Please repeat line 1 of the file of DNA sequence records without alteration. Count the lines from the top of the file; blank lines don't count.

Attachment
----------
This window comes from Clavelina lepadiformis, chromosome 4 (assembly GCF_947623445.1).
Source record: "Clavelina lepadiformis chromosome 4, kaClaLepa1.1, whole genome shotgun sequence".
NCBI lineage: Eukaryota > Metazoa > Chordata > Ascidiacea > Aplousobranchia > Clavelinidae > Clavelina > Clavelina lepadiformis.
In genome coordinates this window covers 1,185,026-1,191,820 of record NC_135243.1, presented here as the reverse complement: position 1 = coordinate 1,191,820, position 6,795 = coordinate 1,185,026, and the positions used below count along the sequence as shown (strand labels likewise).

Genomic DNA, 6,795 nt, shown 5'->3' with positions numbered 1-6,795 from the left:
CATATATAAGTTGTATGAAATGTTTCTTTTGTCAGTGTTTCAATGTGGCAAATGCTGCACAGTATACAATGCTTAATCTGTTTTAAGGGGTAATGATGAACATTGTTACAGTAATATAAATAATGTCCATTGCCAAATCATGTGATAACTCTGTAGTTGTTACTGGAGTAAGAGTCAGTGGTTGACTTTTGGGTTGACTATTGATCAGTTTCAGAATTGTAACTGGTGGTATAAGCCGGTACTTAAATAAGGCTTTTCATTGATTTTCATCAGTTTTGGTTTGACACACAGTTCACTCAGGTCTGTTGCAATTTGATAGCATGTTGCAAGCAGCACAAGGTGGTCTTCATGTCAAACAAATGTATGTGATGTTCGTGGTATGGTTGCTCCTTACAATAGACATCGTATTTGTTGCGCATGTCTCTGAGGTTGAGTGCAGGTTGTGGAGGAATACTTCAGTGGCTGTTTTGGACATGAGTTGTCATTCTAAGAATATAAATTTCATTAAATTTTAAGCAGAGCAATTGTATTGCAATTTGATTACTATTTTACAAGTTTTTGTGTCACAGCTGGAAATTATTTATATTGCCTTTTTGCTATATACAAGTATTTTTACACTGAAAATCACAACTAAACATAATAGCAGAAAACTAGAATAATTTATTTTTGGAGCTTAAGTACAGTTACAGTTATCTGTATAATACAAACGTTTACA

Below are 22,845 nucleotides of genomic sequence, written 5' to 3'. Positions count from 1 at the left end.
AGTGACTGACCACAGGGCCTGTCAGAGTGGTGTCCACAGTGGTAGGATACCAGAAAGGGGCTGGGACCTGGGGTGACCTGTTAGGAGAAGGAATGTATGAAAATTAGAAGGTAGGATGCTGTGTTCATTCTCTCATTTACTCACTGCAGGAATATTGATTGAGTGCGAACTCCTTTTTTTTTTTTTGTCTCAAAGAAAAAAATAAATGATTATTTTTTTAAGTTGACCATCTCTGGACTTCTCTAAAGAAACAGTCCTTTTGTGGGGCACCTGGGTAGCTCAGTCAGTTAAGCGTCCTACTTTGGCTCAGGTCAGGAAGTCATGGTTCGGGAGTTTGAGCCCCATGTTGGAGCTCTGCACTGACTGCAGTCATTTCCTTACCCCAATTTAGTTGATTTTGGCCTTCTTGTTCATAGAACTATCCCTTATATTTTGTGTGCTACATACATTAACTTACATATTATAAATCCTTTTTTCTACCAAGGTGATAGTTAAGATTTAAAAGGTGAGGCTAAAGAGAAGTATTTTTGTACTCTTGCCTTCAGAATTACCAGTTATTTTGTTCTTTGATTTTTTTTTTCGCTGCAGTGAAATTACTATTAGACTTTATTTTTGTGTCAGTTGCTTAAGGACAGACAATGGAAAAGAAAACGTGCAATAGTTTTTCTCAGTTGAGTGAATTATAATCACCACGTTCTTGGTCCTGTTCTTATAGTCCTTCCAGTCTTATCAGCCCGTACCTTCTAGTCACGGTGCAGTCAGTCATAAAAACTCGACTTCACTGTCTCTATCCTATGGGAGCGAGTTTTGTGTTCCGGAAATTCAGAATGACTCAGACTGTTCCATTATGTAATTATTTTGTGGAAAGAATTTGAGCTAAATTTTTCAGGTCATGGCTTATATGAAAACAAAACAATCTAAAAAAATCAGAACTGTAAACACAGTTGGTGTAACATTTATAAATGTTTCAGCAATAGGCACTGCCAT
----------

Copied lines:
This window comes from Clavelina lepadiformis, chromosome 4 (assembly GCF_947623445.1).